Kenneth J. Stewert, Ten Myths About Calvinism: Recovering the Breadth of the Reformed Tradition (IVP/Apollos, 2011), pages 288–289:
What is true of us individually is also true of the particular movements we are part of now. We need to see that every resurgence of the Reformed faith is, in fact, new-old; that is, it is a fusion of elements from long ago with contemporary elements. That blend is important because the quality and staying power of any particular wave of Calvinism will lie, in large measure, in how these two factors are held in creative tension. If a Calvinist movement stresses only the reiteration of ideas and doctrines from long ago, its tendency will be antiquarian and fogyish; its devotees might actually wish to be living in a different time and place! On the other hand, if a Calvinist movement glories chiefly in its affinities with the contemporary scene (whether these affinities are musical, in the arts, the trappings of pop culture, etc.), the necessary link with historical markers of the movement may be very hard to locate.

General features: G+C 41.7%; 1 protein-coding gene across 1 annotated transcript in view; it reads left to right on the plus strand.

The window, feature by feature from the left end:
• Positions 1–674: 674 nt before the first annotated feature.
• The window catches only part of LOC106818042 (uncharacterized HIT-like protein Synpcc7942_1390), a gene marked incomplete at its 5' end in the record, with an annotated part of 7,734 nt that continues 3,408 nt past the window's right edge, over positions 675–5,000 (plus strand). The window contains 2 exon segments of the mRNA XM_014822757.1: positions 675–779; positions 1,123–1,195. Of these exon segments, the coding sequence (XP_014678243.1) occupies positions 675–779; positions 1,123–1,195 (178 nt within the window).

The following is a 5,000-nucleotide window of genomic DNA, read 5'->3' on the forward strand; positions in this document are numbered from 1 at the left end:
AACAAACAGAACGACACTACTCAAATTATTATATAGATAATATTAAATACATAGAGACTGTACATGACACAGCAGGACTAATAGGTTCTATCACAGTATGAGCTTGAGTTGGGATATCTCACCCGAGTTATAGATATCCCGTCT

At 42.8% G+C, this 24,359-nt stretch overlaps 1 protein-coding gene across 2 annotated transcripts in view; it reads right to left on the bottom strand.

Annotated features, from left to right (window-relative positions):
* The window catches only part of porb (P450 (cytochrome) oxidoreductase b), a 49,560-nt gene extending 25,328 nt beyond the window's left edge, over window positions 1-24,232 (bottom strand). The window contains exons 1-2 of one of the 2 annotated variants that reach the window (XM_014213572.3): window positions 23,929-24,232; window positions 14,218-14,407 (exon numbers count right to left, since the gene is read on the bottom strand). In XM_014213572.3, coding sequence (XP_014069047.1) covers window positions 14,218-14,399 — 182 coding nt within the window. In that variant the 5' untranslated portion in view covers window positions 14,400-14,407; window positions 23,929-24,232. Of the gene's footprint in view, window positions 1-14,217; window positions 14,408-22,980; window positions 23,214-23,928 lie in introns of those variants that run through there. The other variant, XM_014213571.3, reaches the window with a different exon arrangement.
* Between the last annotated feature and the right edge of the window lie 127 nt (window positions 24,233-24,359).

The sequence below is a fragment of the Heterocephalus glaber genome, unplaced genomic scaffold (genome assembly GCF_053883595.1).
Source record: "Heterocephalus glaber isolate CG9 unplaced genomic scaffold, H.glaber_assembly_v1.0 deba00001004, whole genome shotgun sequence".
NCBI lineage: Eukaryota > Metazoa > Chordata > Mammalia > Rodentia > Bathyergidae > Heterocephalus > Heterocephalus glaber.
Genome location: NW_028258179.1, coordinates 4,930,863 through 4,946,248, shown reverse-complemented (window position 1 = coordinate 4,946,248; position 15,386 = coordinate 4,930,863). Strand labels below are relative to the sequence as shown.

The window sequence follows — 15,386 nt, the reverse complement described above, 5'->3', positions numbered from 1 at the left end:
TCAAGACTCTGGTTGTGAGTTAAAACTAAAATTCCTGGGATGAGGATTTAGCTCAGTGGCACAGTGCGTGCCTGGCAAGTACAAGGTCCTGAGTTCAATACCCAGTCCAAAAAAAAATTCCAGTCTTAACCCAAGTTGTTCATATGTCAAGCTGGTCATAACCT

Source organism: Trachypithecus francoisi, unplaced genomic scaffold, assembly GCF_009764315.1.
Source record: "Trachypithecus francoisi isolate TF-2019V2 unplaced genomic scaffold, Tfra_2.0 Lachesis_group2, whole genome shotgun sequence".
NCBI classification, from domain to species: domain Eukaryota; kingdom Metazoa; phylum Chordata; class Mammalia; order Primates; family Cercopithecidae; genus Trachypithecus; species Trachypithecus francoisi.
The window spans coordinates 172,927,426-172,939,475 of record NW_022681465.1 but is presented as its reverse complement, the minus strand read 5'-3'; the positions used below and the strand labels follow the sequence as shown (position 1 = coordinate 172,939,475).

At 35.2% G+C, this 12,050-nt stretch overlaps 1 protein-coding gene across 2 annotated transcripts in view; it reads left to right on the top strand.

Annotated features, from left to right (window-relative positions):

2 thoughts on “New-Old Calvinism”
Regarding myths about Calvanism, I’m beginning to think this quote so widely attributed to Calvin but never cited is a myth. Can you help me with an original source? Thanks.
“The evil in our desire typically does not lie in what we want, but in that we want it too much.”
I searched Calvin’s book – “Institutes of Christian Religion” as mentioned by Joshua Harris as his reference to no avail. If anyone finds it let me know the true source.